The preceding history and physics lessons would be pointless if the Transparent products did not honor the high end heritage of musical excellence. It is therefore with a sense of pleasure and (considering the time it takes to write this stuff) a twinge of relief that I offer my wholehearted endorsement of the Music Wave Ultra interconnects and Ultra BiCable speaker cable. Dynamically generous, tonally neutral and harmonically complete, the Transparents' sonics validate both their design philosophy and their asking price. I am also delighted to see a world class speaker cable optimized for biwiring. Although most of the great speakers now sport two sets of binding posts, cable manufacturers have largely refused to revise their products accordingly. Essentially two cables sharing a single jacket, Ultra BiCable employs individual high- and low-frequency networks for bi-wire operation, and is a compelling choice for those of us who believe that two wires are, sonically, better than one.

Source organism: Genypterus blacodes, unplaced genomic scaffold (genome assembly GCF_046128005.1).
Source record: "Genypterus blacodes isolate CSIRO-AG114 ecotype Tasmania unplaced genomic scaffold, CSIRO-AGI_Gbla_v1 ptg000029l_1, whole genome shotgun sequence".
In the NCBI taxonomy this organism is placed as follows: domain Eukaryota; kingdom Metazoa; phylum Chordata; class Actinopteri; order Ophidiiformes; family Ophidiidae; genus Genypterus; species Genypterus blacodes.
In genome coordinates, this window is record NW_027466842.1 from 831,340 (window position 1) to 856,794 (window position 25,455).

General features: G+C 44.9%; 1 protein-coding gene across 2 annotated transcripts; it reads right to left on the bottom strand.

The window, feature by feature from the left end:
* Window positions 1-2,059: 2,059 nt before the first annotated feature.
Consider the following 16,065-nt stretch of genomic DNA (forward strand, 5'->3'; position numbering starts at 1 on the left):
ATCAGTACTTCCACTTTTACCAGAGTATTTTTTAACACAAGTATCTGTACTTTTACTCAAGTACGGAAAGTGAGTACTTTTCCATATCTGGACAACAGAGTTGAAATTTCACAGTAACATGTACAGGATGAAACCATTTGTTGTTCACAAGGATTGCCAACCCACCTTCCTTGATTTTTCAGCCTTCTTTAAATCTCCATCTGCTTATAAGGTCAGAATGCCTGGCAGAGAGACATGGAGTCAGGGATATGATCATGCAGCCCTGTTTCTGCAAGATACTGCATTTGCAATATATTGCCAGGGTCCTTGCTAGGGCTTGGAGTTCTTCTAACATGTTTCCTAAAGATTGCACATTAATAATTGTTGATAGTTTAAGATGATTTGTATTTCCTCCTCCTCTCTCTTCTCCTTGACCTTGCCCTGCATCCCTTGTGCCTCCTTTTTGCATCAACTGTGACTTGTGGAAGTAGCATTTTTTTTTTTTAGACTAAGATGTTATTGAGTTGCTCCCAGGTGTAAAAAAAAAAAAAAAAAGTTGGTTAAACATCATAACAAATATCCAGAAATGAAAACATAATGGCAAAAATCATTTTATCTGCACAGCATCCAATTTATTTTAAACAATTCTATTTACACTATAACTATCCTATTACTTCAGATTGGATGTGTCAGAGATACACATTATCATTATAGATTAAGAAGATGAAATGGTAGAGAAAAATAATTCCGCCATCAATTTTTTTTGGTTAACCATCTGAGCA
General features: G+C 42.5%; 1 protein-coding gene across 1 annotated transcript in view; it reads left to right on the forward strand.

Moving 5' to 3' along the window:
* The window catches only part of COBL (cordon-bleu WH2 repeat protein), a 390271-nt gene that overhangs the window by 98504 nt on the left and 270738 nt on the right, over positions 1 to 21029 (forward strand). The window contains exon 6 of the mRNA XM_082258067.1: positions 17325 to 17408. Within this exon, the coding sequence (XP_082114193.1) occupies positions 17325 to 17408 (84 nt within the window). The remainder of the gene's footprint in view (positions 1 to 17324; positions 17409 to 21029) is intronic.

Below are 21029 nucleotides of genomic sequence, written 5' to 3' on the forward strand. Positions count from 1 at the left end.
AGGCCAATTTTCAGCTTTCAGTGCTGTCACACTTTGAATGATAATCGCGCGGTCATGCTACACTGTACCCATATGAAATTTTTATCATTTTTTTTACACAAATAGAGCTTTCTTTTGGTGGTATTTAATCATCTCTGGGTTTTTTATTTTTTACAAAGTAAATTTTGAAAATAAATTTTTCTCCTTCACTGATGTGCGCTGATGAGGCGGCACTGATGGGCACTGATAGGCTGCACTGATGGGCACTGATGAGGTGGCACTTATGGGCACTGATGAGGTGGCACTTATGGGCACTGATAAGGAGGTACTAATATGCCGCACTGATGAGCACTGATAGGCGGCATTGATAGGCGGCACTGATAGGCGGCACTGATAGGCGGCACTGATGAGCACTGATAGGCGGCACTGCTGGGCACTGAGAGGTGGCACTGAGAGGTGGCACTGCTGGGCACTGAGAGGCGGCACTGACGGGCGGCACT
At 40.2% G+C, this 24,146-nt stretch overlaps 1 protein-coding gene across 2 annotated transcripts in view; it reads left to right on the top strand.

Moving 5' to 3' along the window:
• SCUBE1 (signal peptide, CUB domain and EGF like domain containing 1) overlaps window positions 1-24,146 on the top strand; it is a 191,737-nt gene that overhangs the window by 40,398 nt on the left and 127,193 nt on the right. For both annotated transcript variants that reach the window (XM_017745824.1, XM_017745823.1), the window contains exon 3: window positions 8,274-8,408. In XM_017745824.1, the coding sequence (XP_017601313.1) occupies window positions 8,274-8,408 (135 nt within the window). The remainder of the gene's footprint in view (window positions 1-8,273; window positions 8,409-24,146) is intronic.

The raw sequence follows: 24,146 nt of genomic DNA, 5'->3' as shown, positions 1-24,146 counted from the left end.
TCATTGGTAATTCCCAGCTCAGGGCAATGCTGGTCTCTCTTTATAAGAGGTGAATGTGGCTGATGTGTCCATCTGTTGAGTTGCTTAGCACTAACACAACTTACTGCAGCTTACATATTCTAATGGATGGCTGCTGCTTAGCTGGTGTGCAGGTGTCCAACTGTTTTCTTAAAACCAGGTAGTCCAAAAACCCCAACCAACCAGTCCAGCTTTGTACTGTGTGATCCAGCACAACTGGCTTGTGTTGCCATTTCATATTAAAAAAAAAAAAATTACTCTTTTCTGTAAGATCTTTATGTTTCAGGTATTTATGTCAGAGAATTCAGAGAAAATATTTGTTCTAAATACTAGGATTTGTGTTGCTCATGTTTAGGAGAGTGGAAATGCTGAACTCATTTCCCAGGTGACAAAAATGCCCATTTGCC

Experienced listeners will require little time to discover the Transparents' strengths, for in the areas of midbass reproduction, intratransient silence and low level detail, these cables represent a dramatic and demonstrable improvement over all those competitive products with which I am familiar. After a week of burn-in, I began my evaluations and was immediately impressed by both the quality and quantity of low frequency information. True to the company's design goals, it seems that the Ultra cables retrieve tonal details which are normally deleted during playback. Here, we are afforded a musical presentation whose midbass authority, weight and impact makes conventional cabling sound, by comparison, undernourished. No, I do not think the Transparent is boosting the bass signal. I have experienced components that attempt to re-equalize the audible spectrum, and know how too well the sonic symptoms of such an approach. The bloating, smearing and spatial confusion which attend those colored devices are, in the Transparent's case, conspicuous by their absence. What these cables provide is a sense of fundamental richness which, once heard is difficult to live without.